If it had been up to my parents, nothing would have happened. But Mrs. Harris was hell-bent on making sure that I would have this opportunity for a better education. Every day, she would ask me, “So have you started applying yet?” After weeks of hounding my parents and patiently extolling the importance of improving my education, Mrs. Harris, my brother, and most of my 16 aunts and uncles managed to convince my parents to look into this private school idea.
Thanks to their efforts, I ended up applying to the prestigious Head-Royce School in Oakland, taking the admissions test, and getting accepted, but I didn’t attend. Instead, I ended up going to the local public middle school because my parents and I had failed to turn in the financial aid forms before the deadline. It took a village to push my parents to apply to Head-Royce, but there wasn’t anyone around to help us with something as mundane yet essential as filling out the financial aid forms on time. There probably were people who could have helped us, but my parents didn’t want to bother anyone by asking for help. That was their immigrant mindset: you shut up, work hard, and definitely don’t burden others.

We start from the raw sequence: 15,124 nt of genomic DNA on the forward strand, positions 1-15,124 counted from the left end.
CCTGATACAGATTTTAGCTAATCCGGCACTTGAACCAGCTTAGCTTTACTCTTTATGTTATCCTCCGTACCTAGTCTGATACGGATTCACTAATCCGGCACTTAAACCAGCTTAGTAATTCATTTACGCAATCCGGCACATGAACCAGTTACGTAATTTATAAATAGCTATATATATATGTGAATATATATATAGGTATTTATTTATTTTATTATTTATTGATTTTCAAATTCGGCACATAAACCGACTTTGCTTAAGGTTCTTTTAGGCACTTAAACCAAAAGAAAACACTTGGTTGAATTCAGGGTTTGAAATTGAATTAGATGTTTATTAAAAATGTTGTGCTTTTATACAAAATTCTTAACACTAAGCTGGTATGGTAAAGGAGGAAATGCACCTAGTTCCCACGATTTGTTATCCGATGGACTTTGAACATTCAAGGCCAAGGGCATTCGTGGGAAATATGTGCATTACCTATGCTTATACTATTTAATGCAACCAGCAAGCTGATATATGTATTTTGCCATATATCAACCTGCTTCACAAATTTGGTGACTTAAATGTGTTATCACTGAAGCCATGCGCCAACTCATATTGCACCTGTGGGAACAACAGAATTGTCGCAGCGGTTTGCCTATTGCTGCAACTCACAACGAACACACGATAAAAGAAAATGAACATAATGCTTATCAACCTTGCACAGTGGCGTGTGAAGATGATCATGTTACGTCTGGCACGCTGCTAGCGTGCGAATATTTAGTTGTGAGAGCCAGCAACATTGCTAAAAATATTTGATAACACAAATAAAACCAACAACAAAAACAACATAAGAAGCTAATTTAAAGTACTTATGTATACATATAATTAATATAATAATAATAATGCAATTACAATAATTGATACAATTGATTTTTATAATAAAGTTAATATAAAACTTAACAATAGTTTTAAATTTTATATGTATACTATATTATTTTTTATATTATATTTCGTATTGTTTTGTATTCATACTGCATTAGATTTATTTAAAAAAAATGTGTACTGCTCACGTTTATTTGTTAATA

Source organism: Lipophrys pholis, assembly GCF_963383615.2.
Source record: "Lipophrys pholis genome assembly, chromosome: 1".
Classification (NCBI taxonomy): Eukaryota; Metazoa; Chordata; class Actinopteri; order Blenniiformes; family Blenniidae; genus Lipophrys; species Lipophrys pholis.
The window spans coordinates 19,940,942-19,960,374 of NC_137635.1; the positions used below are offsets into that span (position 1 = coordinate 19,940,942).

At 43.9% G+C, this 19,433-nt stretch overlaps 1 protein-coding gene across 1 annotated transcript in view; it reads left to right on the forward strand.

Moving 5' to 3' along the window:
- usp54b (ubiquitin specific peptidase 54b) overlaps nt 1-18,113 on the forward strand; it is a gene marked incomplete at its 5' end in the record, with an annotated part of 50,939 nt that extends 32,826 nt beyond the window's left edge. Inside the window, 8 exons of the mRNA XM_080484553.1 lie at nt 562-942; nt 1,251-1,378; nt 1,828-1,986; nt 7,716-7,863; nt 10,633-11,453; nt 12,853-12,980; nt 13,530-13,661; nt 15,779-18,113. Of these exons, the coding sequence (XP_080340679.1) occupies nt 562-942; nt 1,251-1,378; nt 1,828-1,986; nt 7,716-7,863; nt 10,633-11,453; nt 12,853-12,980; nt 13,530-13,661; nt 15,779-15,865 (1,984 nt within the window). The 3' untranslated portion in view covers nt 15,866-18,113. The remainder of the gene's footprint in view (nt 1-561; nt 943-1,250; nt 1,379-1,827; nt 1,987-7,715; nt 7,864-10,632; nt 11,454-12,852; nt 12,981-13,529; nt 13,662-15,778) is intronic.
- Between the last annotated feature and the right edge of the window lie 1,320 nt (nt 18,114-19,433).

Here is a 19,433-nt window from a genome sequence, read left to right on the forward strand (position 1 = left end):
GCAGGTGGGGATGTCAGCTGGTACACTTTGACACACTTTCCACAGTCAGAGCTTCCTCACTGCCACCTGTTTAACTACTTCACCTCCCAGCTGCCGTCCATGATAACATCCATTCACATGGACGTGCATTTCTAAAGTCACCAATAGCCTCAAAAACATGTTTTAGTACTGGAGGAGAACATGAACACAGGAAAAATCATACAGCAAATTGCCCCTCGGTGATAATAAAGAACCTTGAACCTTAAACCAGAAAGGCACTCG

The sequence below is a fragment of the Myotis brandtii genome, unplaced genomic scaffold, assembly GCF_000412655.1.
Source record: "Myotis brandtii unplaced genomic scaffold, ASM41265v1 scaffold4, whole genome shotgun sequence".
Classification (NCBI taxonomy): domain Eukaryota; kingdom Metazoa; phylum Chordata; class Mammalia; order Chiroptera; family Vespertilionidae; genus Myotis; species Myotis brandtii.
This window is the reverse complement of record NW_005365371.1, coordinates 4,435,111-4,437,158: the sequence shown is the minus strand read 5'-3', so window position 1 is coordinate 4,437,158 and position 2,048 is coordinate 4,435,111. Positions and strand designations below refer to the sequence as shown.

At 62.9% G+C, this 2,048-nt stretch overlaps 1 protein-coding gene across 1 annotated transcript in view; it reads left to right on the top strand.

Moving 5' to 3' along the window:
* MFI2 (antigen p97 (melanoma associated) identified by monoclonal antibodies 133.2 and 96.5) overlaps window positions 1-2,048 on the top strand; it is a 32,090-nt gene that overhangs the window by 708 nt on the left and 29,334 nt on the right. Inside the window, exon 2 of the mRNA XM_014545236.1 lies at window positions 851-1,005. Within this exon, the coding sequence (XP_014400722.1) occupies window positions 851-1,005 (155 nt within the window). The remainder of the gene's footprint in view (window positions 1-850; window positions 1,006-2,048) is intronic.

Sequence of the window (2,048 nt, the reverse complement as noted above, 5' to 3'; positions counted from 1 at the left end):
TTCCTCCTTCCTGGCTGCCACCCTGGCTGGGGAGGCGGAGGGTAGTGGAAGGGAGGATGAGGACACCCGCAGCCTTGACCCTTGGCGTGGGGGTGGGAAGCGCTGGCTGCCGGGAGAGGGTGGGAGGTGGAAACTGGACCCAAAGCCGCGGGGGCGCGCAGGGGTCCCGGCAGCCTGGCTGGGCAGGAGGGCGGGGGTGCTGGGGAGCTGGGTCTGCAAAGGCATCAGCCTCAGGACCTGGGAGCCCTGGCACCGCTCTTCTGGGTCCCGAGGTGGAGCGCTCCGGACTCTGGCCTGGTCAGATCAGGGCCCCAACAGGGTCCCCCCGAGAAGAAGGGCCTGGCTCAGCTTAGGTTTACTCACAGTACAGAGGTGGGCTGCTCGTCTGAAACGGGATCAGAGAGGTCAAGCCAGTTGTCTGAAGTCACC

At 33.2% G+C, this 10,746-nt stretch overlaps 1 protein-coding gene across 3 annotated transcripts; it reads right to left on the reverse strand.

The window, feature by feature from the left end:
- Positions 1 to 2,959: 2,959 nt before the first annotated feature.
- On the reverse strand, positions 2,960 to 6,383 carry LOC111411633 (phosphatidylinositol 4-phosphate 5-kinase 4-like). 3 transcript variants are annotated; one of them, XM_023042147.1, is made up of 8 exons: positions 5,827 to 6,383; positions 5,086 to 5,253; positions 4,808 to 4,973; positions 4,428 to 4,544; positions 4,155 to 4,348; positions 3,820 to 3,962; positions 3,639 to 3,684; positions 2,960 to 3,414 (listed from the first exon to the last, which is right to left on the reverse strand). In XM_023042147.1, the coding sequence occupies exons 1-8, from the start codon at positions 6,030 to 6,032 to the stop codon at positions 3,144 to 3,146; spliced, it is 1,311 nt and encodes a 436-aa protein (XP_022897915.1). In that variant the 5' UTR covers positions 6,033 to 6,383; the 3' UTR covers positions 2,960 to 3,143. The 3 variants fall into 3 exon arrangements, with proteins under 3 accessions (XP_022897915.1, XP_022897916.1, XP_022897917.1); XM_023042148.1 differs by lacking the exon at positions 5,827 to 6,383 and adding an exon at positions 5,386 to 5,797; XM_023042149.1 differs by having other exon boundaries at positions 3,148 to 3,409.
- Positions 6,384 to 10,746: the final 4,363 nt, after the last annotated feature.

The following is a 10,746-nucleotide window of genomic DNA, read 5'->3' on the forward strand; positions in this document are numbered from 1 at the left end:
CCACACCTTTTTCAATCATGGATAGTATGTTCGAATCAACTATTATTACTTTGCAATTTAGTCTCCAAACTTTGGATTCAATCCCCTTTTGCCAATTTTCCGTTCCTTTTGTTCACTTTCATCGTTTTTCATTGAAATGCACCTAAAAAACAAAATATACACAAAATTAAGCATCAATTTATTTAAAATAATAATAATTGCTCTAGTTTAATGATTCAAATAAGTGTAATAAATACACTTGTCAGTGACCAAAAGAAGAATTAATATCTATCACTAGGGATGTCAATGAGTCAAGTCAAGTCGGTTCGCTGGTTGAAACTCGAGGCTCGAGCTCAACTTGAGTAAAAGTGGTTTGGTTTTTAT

I remember getting a voicemail from the head of admissions at Head-Royce, asking if I still wanted to enroll despite the lack of financial aid. Growing up, I never really thought that we were poor, or at least I didn’t understand what that meant. The words “federally-assisted lunch program” actually made me feel special since I got free lunches at school. But once I found out that the school’s tuition cost more than my parents made in a year, I suddenly realized that there was a world beyond what I had known. Before applying, I had no idea that Head-Royce or private schools even existed, but now that I had a window into that world, it felt like the window had been boarded over, shutting me out.
Here’s the crazy part — I internalized this whole process to mean that I wasn’t good enough for Head-Royce. I had taken a shot at the big leagues, trying to get into a better school, and I had been rejected. I wasn’t smart enough. I hadn’t worked hard enough. I wasn’t enough. If the school had really wanted me, they would have given me a scholarship. I felt awful and ashamed. I didn’t tell Mrs. Harris what happened; she had believed in me, and I let her down. I wasn’t good enough.